Choose a good base layer, followed by a windproof winter cycling jersey or jacket. Having a packable gilet or rain jacket in your jersey pocket is a good idea so that you have an extra layer if it’s cold, or if you stop for coffee or a flat tyre. If you have space in your jersey or jacket pocket, consider taking a fresh base layer to change into when you do stop for coffee. It can really help to keep you warm on the cycle home!
Winter windproof cycling tights can help to keep your legs warm. Alternatively, you can wear your regular cycling shorts with a pair of running tights over the top.
Hand and feet can get exceptionally cold as the outside temperatures drop, so investing in good gloves and footwear is essential.
Hands: winter cycling gloves are available which can offer warmth and wind protection. A thin liner glove worn underneath can make a big difference. Some people like ‘lobster-claw’ gloves for when it gets really cold, but not everyone likes these due to difficulty changing gears. Brands to look out for include; SealSkinz and Roekel.
Feet: Winter Goretex cycling boots can be a good (if costly) investment- go for a size larger than you would normally wear so you can wear winter weight socks. Alternatively, invest in a pair of neoprene overshoes, which offer warmth and rain protection. Do make sure your feet have space- don’t be tempted to wear two layers of socks if your feet then feel tight in your cycling shoes as they will actually feel colder. Wear a pair of merino wool socks, and try wrapping them in aluminium foil before putting on your bike shoes- it can make a big difference!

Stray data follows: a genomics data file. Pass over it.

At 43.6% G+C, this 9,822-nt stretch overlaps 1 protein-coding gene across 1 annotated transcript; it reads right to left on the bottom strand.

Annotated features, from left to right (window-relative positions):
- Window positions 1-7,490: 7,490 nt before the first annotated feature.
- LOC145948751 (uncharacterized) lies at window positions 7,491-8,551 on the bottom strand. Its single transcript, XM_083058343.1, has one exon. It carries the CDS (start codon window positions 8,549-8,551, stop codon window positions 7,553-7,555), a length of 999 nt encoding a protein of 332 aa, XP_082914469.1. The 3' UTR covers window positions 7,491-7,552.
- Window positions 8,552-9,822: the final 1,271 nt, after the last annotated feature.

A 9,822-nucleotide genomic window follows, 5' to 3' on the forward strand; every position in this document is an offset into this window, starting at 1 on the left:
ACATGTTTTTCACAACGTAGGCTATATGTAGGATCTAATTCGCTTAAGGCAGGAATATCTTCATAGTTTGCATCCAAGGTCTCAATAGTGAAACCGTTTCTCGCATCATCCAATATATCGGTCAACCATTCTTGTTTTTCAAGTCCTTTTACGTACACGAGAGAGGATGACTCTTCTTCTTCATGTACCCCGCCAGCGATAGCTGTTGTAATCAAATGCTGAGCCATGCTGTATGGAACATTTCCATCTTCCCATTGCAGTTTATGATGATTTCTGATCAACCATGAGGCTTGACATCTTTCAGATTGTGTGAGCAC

Sunglasses should still be worn in winter as it helps to protect your eyes from drying out, and can actually improve your visibility. Go for lenses suitable for low light conditions, or even clear lenses.
Hi-Viz rules! While an all-black cycling outfit may look very cool, it can make it exceptionally hard for drivers to see you. Invest in brightly coloured cycling clothing, especially Hi-Viz options such as; gilets and rain jackets.
3. It’s all about the bike! There are a few adjustments that can help to make your bike safer and more comfortable for winter cycling:
Winter bike. If you have an old road bike, use it in winter. Don’t be tempted to ride your expensive race bike if you have one. Winter cycling does take its toll on the bike, and salt from grit on roads can pre-dispose to corrosion. Whichever bike you use, wash it when you get home, even if it’s just a quick hose down.
Tyres. Choosing the right tyres is very important. Most standard road cycles are fitted with 23mm wide tyres. Changing these for wider 25mm or 28mm winter or all-season tyres can increase traction with the road surface and also help to guard against dreaded punctures. A favourite tyre is the Continental Grand Prix 4 season. Also reduce the tyre pressure slightly to enable more of the tyre surface to have contact with the road surface and therefore increase your grip.
Safety check and service. Autumn is a perfect time to get your bike serviced by a professional mechanic, to ensure everything is in safe working order for your winter cycling. You should also perform your own safety check before setting out on every ride. An easy way to remember what to check is to use the ‘M’ check- have a look at this video by British Triathlon, which explains it: https://www.britishtriathlon.org/news/make-sure-your-bike-is-ready-to-ride-with-beacon_6978